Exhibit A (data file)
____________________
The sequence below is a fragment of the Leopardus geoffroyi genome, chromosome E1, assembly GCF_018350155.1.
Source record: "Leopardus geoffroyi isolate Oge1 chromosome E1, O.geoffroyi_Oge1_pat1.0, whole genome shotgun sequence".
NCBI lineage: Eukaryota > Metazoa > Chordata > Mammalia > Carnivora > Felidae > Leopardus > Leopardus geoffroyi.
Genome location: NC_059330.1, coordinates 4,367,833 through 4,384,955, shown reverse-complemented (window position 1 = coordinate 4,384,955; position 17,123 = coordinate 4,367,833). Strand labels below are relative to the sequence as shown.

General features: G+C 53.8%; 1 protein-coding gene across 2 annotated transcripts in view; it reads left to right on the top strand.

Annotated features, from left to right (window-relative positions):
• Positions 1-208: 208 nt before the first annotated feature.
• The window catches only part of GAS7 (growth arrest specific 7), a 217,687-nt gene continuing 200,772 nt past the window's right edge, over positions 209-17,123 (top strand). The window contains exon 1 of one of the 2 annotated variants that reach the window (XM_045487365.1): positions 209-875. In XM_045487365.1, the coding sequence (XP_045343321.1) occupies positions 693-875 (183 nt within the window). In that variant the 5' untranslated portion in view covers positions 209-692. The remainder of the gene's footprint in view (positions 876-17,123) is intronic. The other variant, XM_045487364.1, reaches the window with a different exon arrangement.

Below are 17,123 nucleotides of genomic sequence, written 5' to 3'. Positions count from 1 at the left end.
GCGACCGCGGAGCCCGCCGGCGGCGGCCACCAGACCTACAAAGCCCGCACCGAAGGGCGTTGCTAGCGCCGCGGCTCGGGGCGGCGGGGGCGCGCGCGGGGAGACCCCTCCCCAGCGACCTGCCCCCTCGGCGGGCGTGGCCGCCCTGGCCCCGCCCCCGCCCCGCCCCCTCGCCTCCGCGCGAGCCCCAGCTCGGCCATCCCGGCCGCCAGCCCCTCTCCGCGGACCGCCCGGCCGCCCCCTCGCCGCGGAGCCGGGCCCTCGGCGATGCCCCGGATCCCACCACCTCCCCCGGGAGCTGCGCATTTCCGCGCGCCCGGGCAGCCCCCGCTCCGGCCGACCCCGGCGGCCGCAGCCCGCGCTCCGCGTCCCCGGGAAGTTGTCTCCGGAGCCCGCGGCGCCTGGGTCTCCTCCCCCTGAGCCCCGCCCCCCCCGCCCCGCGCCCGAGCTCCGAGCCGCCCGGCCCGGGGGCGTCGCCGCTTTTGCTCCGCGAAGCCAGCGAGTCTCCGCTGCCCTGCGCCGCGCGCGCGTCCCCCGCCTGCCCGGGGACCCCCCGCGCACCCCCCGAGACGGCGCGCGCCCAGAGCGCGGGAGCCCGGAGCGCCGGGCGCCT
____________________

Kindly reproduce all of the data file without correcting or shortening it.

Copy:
The sequence below is a fragment of the Leopardus geoffroyi genome, chromosome E1, assembly GCF_018350155.1.
Source record: "Leopardus geoffroyi isolate Oge1 chromosome E1, O.geoffroyi_Oge1_pat1.0, whole genome shotgun sequence".
NCBI lineage: Eukaryota > Metazoa > Chordata > Mammalia > Carnivora > Felidae > Leopardus > Leopardus geoffroyi.
Genome location: NC_059330.1, coordinates 4,367,833 through 4,384,955, shown reverse-complemented (window position 1 = coordinate 4,384,955; position 17,123 = coordinate 4,367,833). Strand labels below are relative to the sequence as shown.

General features: G+C 53.8%; 1 protein-coding gene across 2 annotated transcripts in view; it reads left to right on the top strand.

Annotated features, from left to right (window-relative positions):
• Positions 1-208: 208 nt before the first annotated feature.
• The window catches only part of GAS7 (growth arrest specific 7), a 217,687-nt gene continuing 200,772 nt past the window's right edge, over positions 209-17,123 (top strand). The window contains exon 1 of one of the 2 annotated variants that reach the window (XM_045487365.1): positions 209-875. In XM_045487365.1, the coding sequence (XP_045343321.1) occupies positions 693-875 (183 nt within the window). In that variant the 5' untranslated portion in view covers positions 209-692. The remainder of the gene's footprint in view (positions 876-17,123) is intronic. The other variant, XM_045487364.1, reaches the window with a different exon arrangement.

Below are 17,123 nucleotides of genomic sequence, written 5' to 3'. Positions count from 1 at the left end.
GCGACCGCGGAGCCCGCCGGCGGCGGCCACCAGACCTACAAAGCCCGCACCGAAGGGCGTTGCTAGCGCCGCGGCTCGGGGCGGCGGGGGCGCGCGCGGGGAGACCCCTCCCCAGCGACCTGCCCCCTCGGCGGGCGTGGCCGCCCTGGCCCCGCCCCCGCCCCGCCCCCTCGCCTCCGCGCGAGCCCCAGCTCGGCCATCCCGGCCGCCAGCCCCTCTCCGCGGACCGCCCGGCCGCCCCCTCGCCGCGGAGCCGGGCCCTCGGCGATGCCCCGGATCCCACCACCTCCCCCGGGAGCTGCGCATTTCCGCGCGCCCGGGCAGCCCCCGCTCCGGCCGACCCCGGCGGCCGCAGCCCGCGCTCCGCGTCCCCGGGAAGTTGTCTCCGGAGCCCGCGGCGCCTGGGTCTCCTCCCCCTGAGCCCCGCCCCCCCCGCCCCGCGCCCGAGCTCCGAGCCGCCCGGCCCGGGGGCGTCGCCGCTTTTGCTCCGCGAAGCCAGCGAGTCTCCGCTGCCCTGCGCCGCGCGCGCGTCCCCCGCCTGCCCGGGGACCCCCCGCGCACCCCCCGAGACGGCGCGCGCCCAGAGCGCGGGAGCCCGGAGCGCCGGGCGCCT